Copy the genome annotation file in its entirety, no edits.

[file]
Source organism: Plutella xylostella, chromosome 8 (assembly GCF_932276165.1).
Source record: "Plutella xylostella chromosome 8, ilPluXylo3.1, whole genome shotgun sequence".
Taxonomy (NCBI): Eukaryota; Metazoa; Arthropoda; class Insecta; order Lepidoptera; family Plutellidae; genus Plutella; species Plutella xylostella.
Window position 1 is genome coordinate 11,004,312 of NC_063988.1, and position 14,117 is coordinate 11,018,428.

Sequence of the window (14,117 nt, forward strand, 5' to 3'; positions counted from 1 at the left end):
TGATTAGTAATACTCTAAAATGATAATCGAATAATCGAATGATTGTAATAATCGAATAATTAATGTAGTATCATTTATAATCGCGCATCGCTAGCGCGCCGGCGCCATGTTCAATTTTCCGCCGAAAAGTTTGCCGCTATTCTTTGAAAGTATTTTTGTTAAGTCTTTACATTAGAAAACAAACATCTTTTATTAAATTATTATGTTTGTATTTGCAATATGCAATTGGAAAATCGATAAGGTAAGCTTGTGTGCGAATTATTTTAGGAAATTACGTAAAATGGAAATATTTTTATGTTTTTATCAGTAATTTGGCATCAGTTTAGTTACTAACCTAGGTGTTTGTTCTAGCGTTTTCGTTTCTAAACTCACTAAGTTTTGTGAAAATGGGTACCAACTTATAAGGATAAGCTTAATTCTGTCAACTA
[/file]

Source organism: Plutella xylostella, chromosome 8 (assembly GCF_932276165.1).
Source record: "Plutella xylostella chromosome 8, ilPluXylo3.1, whole genome shotgun sequence".
Taxonomy (NCBI): Eukaryota; Metazoa; Arthropoda; class Insecta; order Lepidoptera; family Plutellidae; genus Plutella; species Plutella xylostella.
Window position 1 is genome coordinate 11,004,312 of NC_063988.1, and position 14,117 is coordinate 11,018,428.

Sequence of the window (14,117 nt, forward strand, 5' to 3'; positions counted from 1 at the left end):
TGATTAGTAATACTCTAAAATGATAATCGAATAATCGAATGATTGTAATAATCGAATAATTAATGTAGTATCATTTATAATCGCGCATCGCTAGCGCGCCGGCGCCATGTTCAATTTTCCGCCGAAAAGTTTGCCGCTATTCTTTGAAAGTATTTTTGTTAAGTCTTTACATTAGAAAACAAACATCTTTTATTAAATTATTATGTTTGTATTTGCAATATGCAATTGGAAAATCGATAAGGTAAGCTTGTGTGCGAATTATTTTAGGAAATTACGTAAAATGGAAATATTTTTATGTTTTTATCAGTAATTTGGCATCAGTTTAGTTACTAACCTAGGTGTTTGTTCTAGCGTTTTCGTTTCTAAACTCACTAAGTTTTGTGAAAATGGGTACCAACTTATAAGGATAAGCTTAATTCTGTCAACTA